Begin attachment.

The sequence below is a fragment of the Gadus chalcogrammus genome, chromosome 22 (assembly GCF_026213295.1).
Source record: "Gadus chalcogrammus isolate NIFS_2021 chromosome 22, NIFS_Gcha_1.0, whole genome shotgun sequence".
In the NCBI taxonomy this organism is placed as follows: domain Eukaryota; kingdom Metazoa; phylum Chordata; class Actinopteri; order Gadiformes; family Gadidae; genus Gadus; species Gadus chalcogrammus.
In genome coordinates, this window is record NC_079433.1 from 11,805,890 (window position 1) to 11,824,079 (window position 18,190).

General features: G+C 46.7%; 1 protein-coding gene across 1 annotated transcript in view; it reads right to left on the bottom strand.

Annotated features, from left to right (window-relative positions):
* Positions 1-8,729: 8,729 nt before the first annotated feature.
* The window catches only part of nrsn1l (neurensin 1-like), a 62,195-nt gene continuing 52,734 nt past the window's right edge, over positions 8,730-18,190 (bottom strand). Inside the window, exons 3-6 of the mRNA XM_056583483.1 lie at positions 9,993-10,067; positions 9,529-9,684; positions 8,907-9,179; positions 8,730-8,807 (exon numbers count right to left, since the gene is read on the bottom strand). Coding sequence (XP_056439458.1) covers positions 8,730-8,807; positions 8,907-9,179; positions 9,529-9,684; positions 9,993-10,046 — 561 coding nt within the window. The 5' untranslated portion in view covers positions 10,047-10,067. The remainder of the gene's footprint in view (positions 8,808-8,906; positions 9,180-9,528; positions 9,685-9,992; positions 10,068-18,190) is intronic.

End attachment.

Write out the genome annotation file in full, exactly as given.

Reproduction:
The sequence below is a fragment of the Gadus chalcogrammus genome, chromosome 22 (assembly GCF_026213295.1).
Source record: "Gadus chalcogrammus isolate NIFS_2021 chromosome 22, NIFS_Gcha_1.0, whole genome shotgun sequence".
In the NCBI taxonomy this organism is placed as follows: domain Eukaryota; kingdom Metazoa; phylum Chordata; class Actinopteri; order Gadiformes; family Gadidae; genus Gadus; species Gadus chalcogrammus.
In genome coordinates, this window is record NC_079433.1 from 11,805,890 (window position 1) to 11,824,079 (window position 18,190).

General features: G+C 46.7%; 1 protein-coding gene across 1 annotated transcript in view; it reads right to left on the bottom strand.

Annotated features, from left to right (window-relative positions):
* Positions 1-8,729: 8,729 nt before the first annotated feature.
* The window catches only part of nrsn1l (neurensin 1-like), a 62,195-nt gene continuing 52,734 nt past the window's right edge, over positions 8,730-18,190 (bottom strand). Inside the window, exons 3-6 of the mRNA XM_056583483.1 lie at positions 9,993-10,067; positions 9,529-9,684; positions 8,907-9,179; positions 8,730-8,807 (exon numbers count right to left, since the gene is read on the bottom strand). Coding sequence (XP_056439458.1) covers positions 8,730-8,807; positions 8,907-9,179; positions 9,529-9,684; positions 9,993-10,046 — 561 coding nt within the window. The 5' untranslated portion in view covers positions 10,047-10,067. The remainder of the gene's footprint in view (positions 8,808-8,906; positions 9,180-9,528; positions 9,685-9,992; positions 10,068-18,190) is intronic.